Friday, September 02, 2016

Character Assassination

It's not enough that John Wilkes Booth shot Lincoln. Now historical revisionists would assassinate his character as well.


This appears on a Facebook page called "Knowledge Room Revolt". It's captioned as follows:
"The REAL Deal..... Good Ole Abe and The Emancipation Proclamation. was his concern really about blacks and slavery? And did the emancipation truly free the slaves? It's time to get it correct!"
I agree. Let's get it correct. The first step in doing that is understanding the vast gulf between this video and the truth. Let's skip editorializing for a moment and go straight to the core premise... that the Emancipation was a lie; there was little concern for the rights of Blacks and every concern for economics of White Power; that it came about because the powerful Whites of the North could maintain their supremacy over the powerful Whites of the South.

The presenter (who I believe to be the producer, Kara L. Poole) says that one can't understand the Emancipation Proclamation without understanding event that preceded it: the Civil War. I say absolutely... yes... let's roll with that. And you can't understand that without understanding the election that preceded it, which means you have to look at the Lincoln-Douglas debates; and you can't understand that without examining the views of the man before he had any stakes in that election.

As a lawyer, Lincoln repeatedly defended Blacks in courts. They weren't well-connected; they weren't powerful; they couldn't pay a lot. In some cases it would have been more beneficial to Lincoln himself to return a freed slave to chains rather than argue their case in court, as was the case of Bailey v. Cromwell in 1841 when he defended a freed woman and her children. And yet he took these cases though the only benefit to him was to his conscience.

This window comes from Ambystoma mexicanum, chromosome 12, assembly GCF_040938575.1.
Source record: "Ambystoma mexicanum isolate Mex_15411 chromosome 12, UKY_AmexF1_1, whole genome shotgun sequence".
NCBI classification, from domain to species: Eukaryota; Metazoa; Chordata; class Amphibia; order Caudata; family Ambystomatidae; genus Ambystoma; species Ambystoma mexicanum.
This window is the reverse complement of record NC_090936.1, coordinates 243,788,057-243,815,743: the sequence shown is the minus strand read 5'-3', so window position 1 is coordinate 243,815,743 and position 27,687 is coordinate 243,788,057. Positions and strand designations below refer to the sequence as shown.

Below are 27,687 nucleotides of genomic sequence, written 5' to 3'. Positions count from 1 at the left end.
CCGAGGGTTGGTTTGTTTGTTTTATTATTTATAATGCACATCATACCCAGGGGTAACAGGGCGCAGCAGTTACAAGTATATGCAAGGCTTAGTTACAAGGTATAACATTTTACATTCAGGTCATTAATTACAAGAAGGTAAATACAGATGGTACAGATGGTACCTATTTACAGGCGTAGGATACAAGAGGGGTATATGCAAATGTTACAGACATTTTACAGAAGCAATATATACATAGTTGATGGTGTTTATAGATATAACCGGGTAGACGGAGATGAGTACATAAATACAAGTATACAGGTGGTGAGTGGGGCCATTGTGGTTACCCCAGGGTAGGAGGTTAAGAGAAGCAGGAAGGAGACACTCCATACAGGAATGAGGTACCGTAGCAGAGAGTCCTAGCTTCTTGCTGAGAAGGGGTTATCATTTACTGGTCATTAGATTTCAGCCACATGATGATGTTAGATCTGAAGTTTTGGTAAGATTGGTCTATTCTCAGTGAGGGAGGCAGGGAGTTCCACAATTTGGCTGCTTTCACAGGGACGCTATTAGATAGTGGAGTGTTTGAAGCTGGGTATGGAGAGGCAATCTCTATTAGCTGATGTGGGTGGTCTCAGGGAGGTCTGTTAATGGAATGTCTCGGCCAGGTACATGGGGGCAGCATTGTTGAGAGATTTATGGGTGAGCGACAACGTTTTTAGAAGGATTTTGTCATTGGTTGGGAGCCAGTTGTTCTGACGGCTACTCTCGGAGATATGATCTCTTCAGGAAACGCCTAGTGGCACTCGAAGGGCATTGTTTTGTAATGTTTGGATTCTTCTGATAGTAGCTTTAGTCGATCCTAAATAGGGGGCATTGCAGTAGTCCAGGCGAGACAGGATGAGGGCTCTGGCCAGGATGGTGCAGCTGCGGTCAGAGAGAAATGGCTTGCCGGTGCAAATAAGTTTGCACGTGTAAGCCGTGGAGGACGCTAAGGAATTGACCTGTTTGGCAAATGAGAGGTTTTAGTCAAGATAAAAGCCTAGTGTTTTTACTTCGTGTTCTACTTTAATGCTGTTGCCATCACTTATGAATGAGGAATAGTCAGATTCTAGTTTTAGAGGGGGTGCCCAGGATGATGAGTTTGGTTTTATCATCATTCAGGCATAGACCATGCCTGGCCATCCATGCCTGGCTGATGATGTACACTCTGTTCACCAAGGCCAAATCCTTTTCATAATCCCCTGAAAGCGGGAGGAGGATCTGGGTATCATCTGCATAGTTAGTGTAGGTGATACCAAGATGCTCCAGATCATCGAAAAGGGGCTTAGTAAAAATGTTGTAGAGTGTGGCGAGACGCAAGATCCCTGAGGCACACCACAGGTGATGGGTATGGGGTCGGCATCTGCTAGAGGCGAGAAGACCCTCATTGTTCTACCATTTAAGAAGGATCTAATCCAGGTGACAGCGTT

His thoughts on slavery were crystal clear. Here's a letter he wrote to Joshua Speed in 1855, long before he ran for office. Remember, this was a private letter to a friend. He didn't write it for posterity; he didn't write it to get votes; and he didn't write it to pull the wool over your eyes.
"You know I dislike slavery; and you fully admit the abstract wrong of it... I also acknowledge your rights and my obligations, under the constitution, in regard to your slaves. I confess I hate to see the poor creatures hunted down, and caught, and carried back to their stripes, and unrewarded toils; but I bite my lip and keep quiet. In 1841 you and I had together a tedious low-water trip, on a Steam Boat from Louisville to St. Louis. You may remember, as I well do, that from Louisville to the mouth of the Ohio, there were, on board, ten or a dozen slaves, shackled together with irons. That sight was a continued torment to me; and I see something like it every time I touch the Ohio, or any other slave-border. It is hardly fair for you to assume, that I have no interest in a thing which has, and continually exercises, the power of making me miserable. You ought rather to appreciate how much the great body of the Northern people do crucify their feelings, in order to maintain their loyalty to the Constitution and the Union. … How can any one who abhors the oppression of negroes, be in favor of degrading classes of white people? Our progress in degeneracy appears to me to be pretty rapid. As a nation, we began by declaring that "all men are created equal." We now practically read it "all men are created equal, except negroes." When the Know-Nothings get control, it will read "all men are created equal, except negroes, and foreigners, and catholics." When it comes to this I should prefer emigrating to some country where they make no pretence of loving liberty—to Russia, for instance, where despotism can be taken pure, and without the base alloy of hypocrisy."